Thursday 24 Aug 2017
Politicians get on track with Scotland’s railway
Scotland’s politicians are getting the chance to see first-hand what it takes to keep the nation’s railway moving.
MPs and MSPs are being invited to spend a day at Network Rail’s purpose-built £4m training centre in Larbert to find out more about how the railway is constantly maintained and enhanced – while still carrying over 96 million passengers a year.
During their visit members also get some practical hands-on experience of fixing problems on an indoor replica rail track. Working with the centre’s instructors, they see how to repair signalling and track faults and view the techniques and technologies used to minimise disruption.
Kilmarnock and Loudon MP Alan Brown, Ochil and South Perthshire MP
Luke Graham and Inverclyde MP Ronnie Cowan visited the centre today (Thursday, August 24) as part of the scheme.
Martin Mina, workforce development centre manager for Network Rail, said: “Our teams are out on the network every night undertaking essential maintenance and upgrade work while still keeping passengers moving during the day.
“Rail travel is more popular now than ever before and the work our engineers are doing is vital to the future success of the rail industry.
“It has been a real pleasure to open the doors of our centre to our MPs and MSPs and let them experience first-hand the life of a railway engineer.”
The ScotRail Alliance, a partnership between Network Rail Scotland and ScotRail, employs over 7,000 people who work around-the-clock to run over 2,500 train services a day and to maintain and operate over 2,800 miles of track and 359 stations.
Scotland’s railway is currently undergoing a period of enhancement unmatched since the Victorian era with huge investment being delivered to increase capacity, improve passenger facilities and introduce new modern, greener, faster electric trains.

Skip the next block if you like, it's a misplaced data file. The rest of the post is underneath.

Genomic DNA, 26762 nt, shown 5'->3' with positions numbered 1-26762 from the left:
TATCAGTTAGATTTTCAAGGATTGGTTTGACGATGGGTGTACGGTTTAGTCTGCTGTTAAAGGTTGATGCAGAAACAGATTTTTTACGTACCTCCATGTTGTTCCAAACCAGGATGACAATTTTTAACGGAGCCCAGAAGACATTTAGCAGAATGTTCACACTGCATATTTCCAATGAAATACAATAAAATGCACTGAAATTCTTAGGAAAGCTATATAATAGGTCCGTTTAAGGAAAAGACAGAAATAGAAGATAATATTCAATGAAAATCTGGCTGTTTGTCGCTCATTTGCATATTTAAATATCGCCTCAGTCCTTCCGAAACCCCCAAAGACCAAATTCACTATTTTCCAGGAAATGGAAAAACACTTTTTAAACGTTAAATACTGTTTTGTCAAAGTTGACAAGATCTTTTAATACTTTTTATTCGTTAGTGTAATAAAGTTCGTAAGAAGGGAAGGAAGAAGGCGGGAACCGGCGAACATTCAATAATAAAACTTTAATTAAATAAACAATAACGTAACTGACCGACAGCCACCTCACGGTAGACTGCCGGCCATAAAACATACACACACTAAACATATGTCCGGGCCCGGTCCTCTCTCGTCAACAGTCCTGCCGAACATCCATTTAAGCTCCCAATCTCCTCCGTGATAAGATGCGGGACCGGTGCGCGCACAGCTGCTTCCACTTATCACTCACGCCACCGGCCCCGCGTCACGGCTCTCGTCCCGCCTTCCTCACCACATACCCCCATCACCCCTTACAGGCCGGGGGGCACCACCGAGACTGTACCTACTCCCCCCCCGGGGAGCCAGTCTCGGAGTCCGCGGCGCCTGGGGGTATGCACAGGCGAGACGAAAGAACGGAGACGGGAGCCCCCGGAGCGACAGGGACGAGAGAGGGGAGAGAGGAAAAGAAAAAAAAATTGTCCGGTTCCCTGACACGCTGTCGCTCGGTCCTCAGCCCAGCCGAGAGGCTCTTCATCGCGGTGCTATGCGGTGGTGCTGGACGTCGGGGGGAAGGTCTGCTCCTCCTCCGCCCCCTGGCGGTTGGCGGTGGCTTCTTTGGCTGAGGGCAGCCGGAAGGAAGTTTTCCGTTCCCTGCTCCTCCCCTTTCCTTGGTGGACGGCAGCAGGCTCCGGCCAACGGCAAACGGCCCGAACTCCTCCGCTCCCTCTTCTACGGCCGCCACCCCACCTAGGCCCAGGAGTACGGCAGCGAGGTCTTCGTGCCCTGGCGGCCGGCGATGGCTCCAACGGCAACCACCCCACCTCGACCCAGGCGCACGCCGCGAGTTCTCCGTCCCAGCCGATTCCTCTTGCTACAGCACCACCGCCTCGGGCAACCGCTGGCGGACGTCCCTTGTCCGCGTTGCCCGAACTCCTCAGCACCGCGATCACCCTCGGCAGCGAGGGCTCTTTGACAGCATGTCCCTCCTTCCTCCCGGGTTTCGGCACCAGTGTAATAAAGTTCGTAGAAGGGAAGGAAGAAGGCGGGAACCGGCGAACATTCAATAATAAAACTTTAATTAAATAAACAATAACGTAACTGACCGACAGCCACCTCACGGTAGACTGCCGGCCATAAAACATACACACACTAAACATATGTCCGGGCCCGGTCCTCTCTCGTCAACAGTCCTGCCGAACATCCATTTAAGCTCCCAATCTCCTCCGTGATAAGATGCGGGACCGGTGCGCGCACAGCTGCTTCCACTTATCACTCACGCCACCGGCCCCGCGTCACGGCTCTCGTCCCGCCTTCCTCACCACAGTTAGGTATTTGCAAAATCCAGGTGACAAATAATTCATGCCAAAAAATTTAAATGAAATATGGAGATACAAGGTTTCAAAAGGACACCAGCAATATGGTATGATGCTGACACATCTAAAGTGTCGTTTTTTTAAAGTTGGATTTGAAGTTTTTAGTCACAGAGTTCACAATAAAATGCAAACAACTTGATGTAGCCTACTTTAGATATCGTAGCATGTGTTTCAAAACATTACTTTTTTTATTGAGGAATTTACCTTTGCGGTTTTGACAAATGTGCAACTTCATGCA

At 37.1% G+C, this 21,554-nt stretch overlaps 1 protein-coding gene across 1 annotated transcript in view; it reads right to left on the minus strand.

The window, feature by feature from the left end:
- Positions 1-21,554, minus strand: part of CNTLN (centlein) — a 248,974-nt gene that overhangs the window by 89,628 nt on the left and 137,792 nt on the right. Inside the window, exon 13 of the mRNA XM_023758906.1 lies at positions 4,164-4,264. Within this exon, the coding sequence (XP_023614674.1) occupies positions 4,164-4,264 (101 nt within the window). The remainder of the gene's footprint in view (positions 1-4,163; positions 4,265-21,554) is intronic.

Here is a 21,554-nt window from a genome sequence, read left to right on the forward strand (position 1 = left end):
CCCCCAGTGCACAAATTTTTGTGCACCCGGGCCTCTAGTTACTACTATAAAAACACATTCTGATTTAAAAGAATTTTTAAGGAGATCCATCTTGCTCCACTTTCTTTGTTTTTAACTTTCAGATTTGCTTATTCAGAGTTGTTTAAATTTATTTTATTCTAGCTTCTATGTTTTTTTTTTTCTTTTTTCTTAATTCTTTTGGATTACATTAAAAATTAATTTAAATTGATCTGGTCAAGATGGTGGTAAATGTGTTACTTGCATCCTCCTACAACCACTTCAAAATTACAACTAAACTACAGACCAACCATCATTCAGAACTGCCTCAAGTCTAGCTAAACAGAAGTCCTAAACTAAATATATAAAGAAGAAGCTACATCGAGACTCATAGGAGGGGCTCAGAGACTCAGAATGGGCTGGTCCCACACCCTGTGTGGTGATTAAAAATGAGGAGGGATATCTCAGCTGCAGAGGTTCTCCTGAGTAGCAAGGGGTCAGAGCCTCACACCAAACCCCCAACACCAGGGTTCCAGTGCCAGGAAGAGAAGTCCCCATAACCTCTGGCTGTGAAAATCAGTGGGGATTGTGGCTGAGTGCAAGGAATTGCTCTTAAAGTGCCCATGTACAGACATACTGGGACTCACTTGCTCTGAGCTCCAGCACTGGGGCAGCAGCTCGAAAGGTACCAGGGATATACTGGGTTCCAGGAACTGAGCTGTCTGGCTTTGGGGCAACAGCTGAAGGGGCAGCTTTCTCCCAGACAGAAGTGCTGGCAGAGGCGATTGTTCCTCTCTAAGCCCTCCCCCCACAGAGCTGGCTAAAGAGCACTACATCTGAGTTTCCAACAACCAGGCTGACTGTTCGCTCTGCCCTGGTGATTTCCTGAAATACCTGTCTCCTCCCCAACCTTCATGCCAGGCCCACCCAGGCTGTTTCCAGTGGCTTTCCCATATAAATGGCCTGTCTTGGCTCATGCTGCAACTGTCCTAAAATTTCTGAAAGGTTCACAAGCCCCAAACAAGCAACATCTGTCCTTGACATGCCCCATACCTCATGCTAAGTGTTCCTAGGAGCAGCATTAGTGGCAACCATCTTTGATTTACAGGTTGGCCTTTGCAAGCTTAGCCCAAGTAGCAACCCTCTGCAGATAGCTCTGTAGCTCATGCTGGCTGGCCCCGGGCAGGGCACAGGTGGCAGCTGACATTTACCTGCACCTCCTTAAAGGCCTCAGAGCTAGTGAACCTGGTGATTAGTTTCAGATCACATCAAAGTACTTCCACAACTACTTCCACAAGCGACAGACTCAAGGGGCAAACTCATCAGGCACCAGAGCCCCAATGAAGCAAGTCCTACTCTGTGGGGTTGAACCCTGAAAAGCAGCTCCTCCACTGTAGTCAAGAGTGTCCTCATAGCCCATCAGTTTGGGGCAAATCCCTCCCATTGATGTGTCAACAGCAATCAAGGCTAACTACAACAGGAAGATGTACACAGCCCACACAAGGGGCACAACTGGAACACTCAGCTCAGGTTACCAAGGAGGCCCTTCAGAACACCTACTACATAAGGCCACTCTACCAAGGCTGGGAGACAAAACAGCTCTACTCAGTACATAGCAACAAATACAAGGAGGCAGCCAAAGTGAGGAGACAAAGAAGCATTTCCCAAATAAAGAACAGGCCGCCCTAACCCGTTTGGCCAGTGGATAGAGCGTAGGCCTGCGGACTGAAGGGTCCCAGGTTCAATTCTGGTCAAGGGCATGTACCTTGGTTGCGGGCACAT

About Network Rail
Network Rail owns, manages and develops Britain's railway - the 20,000 miles of track, 40,000 bridges and viaducts and the thousands of signals, level crossings and stations (the largest of which we also run). In partnership with train operators we help people take more than 1.65bn journeys by rail every year and move hundreds of millions of tonnes of freight, saving almost 8m lorry journeys. We employ 38,000 people across Britain and work round-the-clock, each and every day, to provide a safe, reliable railway.
About the Railway Upgrade Plan
The Railway Upgrade Plan is Network Rail's investment plan for Britain's railways. It makes up two-thirds of Network Rail's £40bn spending priorities for the five years to 2019 and represents the biggest sustained programme of rail modernisation since the Victoria era. It is designed to provide more capacity, relieve crowding and respond to the tremendous growth Britain's railways continue to experience; passenger numbers have doubled in the past 20 years and are set to double again over the next 25 years - so we need to continue to invest in building a bigger, better railway. For passengers, that means:
- longer, faster more frequent trains;
- better, more reliable infrastructure; and
- better facilities for passengers, especially at stations.